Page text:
I hypothesize the fact Asians and Hispanics are here voluntarily, often having made major sacrifices to come, is a key factor in their lack of civil rights militancy.

Keep Those Dogies Movin’

One of the continuing stories COTTonLINE follows is the migration of Americans from high tax blue states to low tax red states. A story in today’s New York Post takes the narrative another step forward.

United Van Lines’ 45th Annual National Movers Study shows that New York, New Jersey and Connecticut were among the five states with the steepest losses. Jersey led the way with 70% of customers leaving the state compared to 30% moving in; for the Empire State (third worst, behind Illinois in second) , it was 63% out, just 37% in. The whole Northeast lost ground, as did California.

From the Post we learn the identity of the top three states losing population: NJ, IL, NY. A check of the study shows CT was number 4 and CA number 5.

In the last couple of decades has any of those states had other than a Democrat-dominated legislature? If so, it was an outlier. All 5 are high tax, high regulation states. 

Moving companies aren’t cheap, which means the UVL data is biased toward older, more affluent customers and those whose moves are paid for by their employer. Combining their data with that of trailer and truck rental firms U-Haul, Ryder and Penske would give a more nuanced view of the year’s moves by including young families and the less affluent.

Personal note: in the area of NV where we have a new winter home, many of the new residents are relocating from CA, including the owners of the houses on either side of ours.

Afterthought: Can you read the title of this post without at least subvocalizing the word "Rawhide"?

Friday, January 7, 2022

World Class Snark

World class snark at Lawrence Person’s Battleswarm Blog, hat tip to Stephen Green posting at Instapundit for the link.

The Democratic Governor of New York declaring that she’s going to make New York “the most business-friendly State in the nation” is like Danny DeVito declaring that he’s going to become an offensive lineman for the New York Jets; nothing in the rules actually forbids it, but everyone involved knows it’s not going to happen.

The legislature won't allow it, should she actually want to do more than make a ridiculous claim.

Poll: Trump in Rear-View Mirror

The Washington Examiner reports Rasmussen Reports polling showing opinions of Donald Trump are more positive today than when he left office. A year of President Biden can have that effect, many things are worse today than when Trump left office.

Meanwhile Rasmussen Reports also find few people believe Biden will be reelected in 2024.

About Yesterday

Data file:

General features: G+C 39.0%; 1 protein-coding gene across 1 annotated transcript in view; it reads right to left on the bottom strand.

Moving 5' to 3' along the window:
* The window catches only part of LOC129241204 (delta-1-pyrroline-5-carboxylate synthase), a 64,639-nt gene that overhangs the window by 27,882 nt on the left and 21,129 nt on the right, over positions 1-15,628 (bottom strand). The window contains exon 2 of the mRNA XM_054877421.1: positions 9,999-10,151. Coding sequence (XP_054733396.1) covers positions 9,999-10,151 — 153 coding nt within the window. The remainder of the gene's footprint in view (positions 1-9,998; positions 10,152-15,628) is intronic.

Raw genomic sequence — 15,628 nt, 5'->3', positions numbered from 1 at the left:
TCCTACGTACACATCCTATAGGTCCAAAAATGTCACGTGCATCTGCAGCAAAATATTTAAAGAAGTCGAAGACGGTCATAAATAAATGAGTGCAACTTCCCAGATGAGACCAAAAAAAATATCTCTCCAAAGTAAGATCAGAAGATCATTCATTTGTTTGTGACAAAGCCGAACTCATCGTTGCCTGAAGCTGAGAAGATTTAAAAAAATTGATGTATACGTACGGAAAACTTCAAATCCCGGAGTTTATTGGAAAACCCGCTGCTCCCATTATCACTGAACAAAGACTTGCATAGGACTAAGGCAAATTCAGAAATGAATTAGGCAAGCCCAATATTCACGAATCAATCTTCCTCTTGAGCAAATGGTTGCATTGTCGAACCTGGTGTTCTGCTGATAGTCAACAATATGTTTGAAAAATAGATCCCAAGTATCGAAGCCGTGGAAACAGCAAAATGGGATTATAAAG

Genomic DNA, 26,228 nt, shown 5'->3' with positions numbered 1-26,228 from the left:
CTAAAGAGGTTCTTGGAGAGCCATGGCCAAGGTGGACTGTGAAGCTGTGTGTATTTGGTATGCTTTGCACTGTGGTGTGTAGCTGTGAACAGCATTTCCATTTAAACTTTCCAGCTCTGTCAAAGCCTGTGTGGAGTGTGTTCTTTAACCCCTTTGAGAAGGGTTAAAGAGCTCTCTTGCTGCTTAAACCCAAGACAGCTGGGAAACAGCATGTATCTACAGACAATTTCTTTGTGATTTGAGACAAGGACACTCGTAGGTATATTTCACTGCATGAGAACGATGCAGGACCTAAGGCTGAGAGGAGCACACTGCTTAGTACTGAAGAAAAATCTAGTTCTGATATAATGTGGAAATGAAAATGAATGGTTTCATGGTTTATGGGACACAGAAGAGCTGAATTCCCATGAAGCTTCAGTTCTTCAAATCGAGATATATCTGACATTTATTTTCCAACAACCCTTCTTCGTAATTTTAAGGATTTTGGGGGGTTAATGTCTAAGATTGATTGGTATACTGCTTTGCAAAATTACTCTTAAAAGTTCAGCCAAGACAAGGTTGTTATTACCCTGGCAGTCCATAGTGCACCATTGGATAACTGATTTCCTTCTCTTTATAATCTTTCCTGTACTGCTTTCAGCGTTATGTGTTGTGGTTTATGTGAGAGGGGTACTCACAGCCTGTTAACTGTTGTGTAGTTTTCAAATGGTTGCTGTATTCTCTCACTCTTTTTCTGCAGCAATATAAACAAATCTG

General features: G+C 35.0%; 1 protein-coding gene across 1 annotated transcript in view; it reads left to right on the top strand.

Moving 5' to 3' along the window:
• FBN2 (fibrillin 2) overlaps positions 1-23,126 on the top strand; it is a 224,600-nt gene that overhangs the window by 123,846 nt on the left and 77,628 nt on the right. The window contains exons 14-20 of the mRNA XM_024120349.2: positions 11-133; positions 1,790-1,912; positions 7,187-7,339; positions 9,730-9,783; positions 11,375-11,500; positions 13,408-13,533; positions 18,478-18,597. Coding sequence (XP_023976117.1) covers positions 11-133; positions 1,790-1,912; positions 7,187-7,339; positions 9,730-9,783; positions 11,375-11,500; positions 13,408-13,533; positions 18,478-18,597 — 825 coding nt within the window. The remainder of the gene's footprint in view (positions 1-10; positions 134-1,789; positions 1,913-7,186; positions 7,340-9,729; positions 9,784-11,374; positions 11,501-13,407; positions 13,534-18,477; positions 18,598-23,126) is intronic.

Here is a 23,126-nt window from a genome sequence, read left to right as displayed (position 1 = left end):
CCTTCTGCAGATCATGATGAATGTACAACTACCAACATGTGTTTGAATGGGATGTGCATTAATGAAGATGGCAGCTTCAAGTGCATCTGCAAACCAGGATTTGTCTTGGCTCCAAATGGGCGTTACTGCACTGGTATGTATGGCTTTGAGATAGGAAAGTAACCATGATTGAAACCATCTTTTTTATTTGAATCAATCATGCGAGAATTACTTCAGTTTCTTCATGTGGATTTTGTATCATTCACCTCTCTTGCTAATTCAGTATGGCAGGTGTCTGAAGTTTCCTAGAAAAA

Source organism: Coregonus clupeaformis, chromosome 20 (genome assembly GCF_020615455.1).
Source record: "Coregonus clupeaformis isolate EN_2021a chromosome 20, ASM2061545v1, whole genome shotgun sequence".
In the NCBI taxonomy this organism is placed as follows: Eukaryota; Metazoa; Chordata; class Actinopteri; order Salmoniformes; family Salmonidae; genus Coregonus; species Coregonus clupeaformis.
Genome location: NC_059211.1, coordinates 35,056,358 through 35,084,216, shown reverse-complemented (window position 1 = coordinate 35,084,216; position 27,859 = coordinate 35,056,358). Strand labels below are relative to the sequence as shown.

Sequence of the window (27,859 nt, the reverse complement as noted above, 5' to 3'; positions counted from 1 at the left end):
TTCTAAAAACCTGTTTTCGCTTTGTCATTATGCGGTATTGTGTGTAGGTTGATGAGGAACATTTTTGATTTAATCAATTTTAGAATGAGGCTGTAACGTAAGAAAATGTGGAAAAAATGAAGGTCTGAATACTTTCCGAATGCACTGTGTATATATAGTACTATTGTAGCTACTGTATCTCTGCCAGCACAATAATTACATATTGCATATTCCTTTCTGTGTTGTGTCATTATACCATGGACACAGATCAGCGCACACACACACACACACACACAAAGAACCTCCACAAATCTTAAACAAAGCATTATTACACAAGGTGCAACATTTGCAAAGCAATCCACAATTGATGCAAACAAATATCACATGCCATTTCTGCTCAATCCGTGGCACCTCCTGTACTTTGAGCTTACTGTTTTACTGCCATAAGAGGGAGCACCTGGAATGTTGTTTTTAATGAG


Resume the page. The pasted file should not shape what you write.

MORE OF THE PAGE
Glenn Reynolds responds approvingly to a Robert Shibley post at the Instapundit site, observing:

The worst thing a Democrat can imagine is a threat to Democrats’ political power. Islamists aren’t seen as such a threat. Meanwhile their biggest fear is that the Normal-American community will rise up and take back control of the country and its institutions. All the media censorship, charges of “white supremacy,” etc. is just designed to prevent that.

Yep, it happened in 2016 and Democrats have been absolutely foaming-at-the-mouth berserk ever since, never more so than yesterday. Hence, imbecilic comments like “the greatest threat to America is rightwing extremism.” Actually, the real “greatest threat” is the current occupant at 1600 Pennsylvania Avenue NW, him and his caregivers.

Thursday, January 6, 2022

A Wrong Target

People upset with Harry Potter author J. K. Rowling over her "biological gender matters" stance are now claiming she is anti-Semitic, based on the stories' treatment of the Gringotts goblins. Perhaps there is an argument to be made, but I believe they have the wrong target in blaming Rowling.

A close reading of her books doesn't reveal much about goblins that could be read as anti-Semitic. Her goblins have some common elements with the dwarves in J. R. R. Tolkien's Lord of the Rings. She makes clear that while wizards use their banking skills and buy their fine metalwork, historically wizards have treated goblins badly, along with elves, centaurs, etc.

It is the filmic treatment of the Harry Potter novels that could give people the notion Rowling's goblins were an anti-Semitic dig. If someone is going to find anti-Semitism in the Potter goblins, blame the films' depiction/visualization much more than the book descriptions for giving that impression.

Full disclosure: The DrsC are longtime Potter fans. We own well-used sets of the books, the DVDs, and the audio books.

What Masks Do For Sure

Today, Power Line's Scott Johnson writes at some length citing evidence wearing a face mask does no good vis-a-vis avoiding Covid-19. Johnson's colleague Paul Mirengoff adds links which, he claims, show the opposite. I will share with you what I know from my personal experience.